FMLA and Workers’ Compensation – Common Questions Answered

Posted on Fri, Mar 21, 2014

The federal Family and Medical Leave Act (FMLA) and state workers’ compensation laws may both cover an employee who suffers a serious health condition while on the job. The Department of Labor (DOL) has issued revised regulations that implement the FMLA. Though the interplay between the FMLA and workers’ compensation leaves was addressed within those regulations, a number of DOL letter rulings have also clarified the interaction of these laws. 

Below are answers to common questions regarding employee leaves that qualify for protection under both the FMLA and workers’ compensation laws.

Does FMLA leave run concurrently with a workers’ compensation absence?

The employee’s FMLA leave entitlement may run concurrently with a workers’ compensation absence when the injury is one that meets the criteria for a “serious health condition.” Thus, an employee could receive workers’ compensation benefits to replace lost wages, while at the same time having health benefits maintained under the FMLA. However, if appropriate, the employer must be sure to designate this leave as FMLA-qualifying leave and must give notice of the same to the employee. If the employer fails to designate this leave as FMLA leave, the employee may still be entitled to FMLA leave once the workers’ compensation absence has ended.

Can an employer require an employee to substitute accrued paid leave if the employee is on workers’ compensation and FMLA leave?

Since the workers’ compensation absence is already considered paid leave, the FMLA provision for substitution of the employee’s accrued paid leave for unpaid FMLA leave does not apply. More specifically, if the employee has elected to receive workers’ compensation benefits, the employer cannot require the employee to substitute any accrued paid leave for any part of the absence that is covered by the payments under a workers’ compensation plan. However, an employee is also precluded from relying upon the FMLA’s substitution provision to insist upon receiving both workers’ compensation and accrued paid leave benefits during such an absence. However, employers and employees may agree, where state law permits, to have paid leave supplement the disability plan or workers' compensation benefits, such as in the case where a plan only provides replacement income for two-thirds of an employee's salary.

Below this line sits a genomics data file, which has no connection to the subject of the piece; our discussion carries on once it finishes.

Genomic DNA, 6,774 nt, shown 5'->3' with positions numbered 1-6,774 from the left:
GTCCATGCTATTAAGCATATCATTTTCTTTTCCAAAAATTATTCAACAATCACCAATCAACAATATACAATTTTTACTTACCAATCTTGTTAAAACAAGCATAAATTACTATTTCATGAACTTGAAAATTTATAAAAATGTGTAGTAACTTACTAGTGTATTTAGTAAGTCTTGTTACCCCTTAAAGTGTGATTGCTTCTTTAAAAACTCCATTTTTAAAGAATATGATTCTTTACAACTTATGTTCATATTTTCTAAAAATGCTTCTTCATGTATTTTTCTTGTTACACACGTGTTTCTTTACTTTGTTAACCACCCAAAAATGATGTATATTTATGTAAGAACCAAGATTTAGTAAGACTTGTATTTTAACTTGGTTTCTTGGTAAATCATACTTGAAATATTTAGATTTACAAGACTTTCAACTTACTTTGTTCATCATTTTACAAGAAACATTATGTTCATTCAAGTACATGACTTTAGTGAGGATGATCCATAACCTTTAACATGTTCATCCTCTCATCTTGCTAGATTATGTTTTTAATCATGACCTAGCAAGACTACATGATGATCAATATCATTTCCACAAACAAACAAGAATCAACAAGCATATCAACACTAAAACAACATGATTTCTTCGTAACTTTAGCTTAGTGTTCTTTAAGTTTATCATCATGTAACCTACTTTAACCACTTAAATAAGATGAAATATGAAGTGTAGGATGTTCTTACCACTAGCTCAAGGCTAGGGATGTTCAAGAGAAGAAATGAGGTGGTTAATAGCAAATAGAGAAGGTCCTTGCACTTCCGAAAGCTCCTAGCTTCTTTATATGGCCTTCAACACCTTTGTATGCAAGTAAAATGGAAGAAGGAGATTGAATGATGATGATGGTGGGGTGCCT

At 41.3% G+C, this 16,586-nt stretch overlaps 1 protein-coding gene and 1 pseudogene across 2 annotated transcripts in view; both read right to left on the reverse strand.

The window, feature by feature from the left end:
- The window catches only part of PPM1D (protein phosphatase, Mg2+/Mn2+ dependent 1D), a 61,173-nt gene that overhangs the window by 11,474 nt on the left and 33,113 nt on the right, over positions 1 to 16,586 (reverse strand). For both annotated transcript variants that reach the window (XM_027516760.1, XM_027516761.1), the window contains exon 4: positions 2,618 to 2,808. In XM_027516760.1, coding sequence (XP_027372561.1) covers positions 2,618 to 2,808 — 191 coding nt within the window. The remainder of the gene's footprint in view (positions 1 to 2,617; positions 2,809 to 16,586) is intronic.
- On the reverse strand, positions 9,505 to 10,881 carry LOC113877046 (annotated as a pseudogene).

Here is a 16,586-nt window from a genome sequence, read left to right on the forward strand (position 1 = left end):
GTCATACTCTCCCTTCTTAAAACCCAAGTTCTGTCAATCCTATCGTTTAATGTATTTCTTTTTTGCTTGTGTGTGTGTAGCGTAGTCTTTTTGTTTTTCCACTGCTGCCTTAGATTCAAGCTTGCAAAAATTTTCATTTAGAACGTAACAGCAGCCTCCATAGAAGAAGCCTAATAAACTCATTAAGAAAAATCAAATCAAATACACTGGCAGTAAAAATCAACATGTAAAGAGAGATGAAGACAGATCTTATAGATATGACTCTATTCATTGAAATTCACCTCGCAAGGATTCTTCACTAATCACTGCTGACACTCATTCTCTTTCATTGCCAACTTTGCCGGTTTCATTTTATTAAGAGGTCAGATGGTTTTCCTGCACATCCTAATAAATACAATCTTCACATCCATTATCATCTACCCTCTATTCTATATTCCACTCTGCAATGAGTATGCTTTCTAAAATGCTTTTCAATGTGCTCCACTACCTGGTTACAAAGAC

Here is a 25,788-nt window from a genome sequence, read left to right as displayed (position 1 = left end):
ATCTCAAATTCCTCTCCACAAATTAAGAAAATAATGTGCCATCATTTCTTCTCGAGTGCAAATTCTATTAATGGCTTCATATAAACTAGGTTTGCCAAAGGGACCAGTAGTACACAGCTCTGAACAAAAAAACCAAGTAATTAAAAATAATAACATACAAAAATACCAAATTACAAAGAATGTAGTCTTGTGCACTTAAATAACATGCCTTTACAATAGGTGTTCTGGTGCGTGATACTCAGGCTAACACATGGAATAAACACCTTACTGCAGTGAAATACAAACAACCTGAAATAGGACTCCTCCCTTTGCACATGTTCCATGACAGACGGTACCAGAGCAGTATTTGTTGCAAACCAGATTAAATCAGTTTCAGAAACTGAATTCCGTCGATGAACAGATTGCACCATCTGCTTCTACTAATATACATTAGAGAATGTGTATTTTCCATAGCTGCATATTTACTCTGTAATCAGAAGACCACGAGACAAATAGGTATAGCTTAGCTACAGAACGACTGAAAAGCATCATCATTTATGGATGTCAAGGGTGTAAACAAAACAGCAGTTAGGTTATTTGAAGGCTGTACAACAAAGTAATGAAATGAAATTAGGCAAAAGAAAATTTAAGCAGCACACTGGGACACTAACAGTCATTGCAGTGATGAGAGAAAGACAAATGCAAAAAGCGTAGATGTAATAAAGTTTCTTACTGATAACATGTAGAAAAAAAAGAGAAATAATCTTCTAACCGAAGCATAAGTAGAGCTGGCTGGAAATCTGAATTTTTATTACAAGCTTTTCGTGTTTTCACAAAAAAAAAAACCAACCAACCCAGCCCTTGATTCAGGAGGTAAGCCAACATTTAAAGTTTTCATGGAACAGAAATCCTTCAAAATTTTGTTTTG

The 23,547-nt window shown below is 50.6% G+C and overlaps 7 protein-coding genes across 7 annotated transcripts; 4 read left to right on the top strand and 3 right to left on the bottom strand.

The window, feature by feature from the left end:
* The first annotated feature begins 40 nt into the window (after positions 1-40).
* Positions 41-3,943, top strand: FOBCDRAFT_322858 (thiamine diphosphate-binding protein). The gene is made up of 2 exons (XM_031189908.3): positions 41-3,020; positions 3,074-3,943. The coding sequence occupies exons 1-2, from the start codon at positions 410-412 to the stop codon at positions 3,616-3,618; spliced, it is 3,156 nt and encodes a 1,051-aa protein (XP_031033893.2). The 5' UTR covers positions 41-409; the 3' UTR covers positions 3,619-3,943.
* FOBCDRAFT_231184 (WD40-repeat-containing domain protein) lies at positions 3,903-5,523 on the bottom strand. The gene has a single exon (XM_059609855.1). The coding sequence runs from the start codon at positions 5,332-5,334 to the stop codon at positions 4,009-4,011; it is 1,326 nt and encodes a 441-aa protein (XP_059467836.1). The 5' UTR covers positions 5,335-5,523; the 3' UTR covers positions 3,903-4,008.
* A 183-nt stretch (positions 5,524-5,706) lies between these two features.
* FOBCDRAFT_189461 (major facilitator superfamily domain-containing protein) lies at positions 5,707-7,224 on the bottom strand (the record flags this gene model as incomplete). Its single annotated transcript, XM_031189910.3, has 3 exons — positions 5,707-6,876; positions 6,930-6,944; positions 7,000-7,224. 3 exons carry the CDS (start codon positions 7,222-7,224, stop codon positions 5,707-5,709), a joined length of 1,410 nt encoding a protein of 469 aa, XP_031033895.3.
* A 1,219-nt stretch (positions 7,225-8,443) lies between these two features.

What benefits is an employee entitled to while on concurrent workers’ compensation and FMLA leave?

If the employer designates the workers’ compensation absence as FMLA leave, then the employee is entitled to all employment benefits accrued prior to the date on which the leave commenced. The FMLA does not entitle the employee to the accrual of any seniority or employment benefits during any period of FMLA leave, nor to any right, benefit or position of employment other than that to which he or she would have been entitled had the employee not taken the leave. Thus, an employee on FMLA leave does not accrue seniority or employment benefits during the absence by operation of the FMLA. Nevertheless, in addition to the group health benefits guaranteed under the FMLA, an employee on FMLA leave, whether paid or unpaid, may be entitled to additional benefits while absent, depending on the employer’s established policy for providing such benefits when employees are absent on other forms of leave.